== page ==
Oahu’s North Shore
Rich History & Beautiful Beaches
Oahu’s North Shore is most famously known as the birthplace of big wave surfing, but it has much more going on than just beaches and surf. A one hour drive from bustling Waikiki, this side of the island is the quintessential meaning of the local phrase “country.” This side of Oahu has a unique charm of old Hawai’i mixed in with the new. The North Shore, steeped in ancient mo’olelo (stories and history), has an exceptional grace and beauty that has been enjoyed for centuries!
There are plenty of things to see and do on the north shore. There are two directions in which to get to the north shore with the shortest being Kamehameha Highway which crosses Oahu’s central plains, passing the Dole Plantation and Haleiwa Town. This route is about an hour from Waikiki. The other takes longer but passes some of the most beautiful beaches on the island along the windward coast. From Waikiki highway 63 leads to highway 83 which follows the coast to the north shore. On this roughly two hour route, you’ll pass by Chinaman’s Hat, a famous offshore islet, the Polynesian Cultural Center, numerous restaurants and food trucks before arriving at the beaches and surf of the north shore.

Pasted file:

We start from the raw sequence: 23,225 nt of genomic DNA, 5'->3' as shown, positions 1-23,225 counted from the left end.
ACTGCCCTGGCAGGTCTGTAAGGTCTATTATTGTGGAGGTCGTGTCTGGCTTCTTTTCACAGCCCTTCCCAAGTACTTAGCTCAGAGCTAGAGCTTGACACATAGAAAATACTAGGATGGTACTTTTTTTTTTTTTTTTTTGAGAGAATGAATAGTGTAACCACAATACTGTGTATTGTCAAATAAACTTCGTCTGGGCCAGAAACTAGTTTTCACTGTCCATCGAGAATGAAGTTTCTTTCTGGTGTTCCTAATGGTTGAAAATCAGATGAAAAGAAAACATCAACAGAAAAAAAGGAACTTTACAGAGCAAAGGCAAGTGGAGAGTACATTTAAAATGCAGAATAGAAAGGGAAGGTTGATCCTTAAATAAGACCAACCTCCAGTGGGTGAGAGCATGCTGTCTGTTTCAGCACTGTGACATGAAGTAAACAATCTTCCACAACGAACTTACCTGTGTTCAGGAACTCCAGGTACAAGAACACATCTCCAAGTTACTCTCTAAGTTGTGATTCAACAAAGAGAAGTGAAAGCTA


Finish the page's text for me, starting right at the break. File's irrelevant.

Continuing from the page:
Oahu Circle Island Tour From Maui, Kauai or Big Island
Explore Oahu island on a day trip from Maui, Kauai or Big Island of Hawaii. The ultimate Oahu experience, the circle tour allows you to see the best of Oahu in a small group setting. Look out for plantations, film sites, and more!
Pearl Harbor Oahu Circle Island Tour
The ultimate Oahu experience, the circle tour allows you to see the best of Oahu in a small group setting. Look out for plantations, film sites, and more!
Oahu Private Tours by Jeep, Van, Cadillac or Mercedes Sprinters
Get the VIP-treatment with a private tour, including a private guide, custom itinerary, fast track tickets, and more.
The North Shore of Oahu has been inhabited since around 1000 A.D. The mountain valleys and streams produced fertile lowlands for the main crops of sweet potatoes and taro to flourish. The uplands contained forests of large Koa and Ohia trees for canoe and house building and the ocean waters provided fish for a plentiful food supply. Places like Waimea Valley were prized by ancient Hawaiians becoming reserved for the highest class of the society – the priests.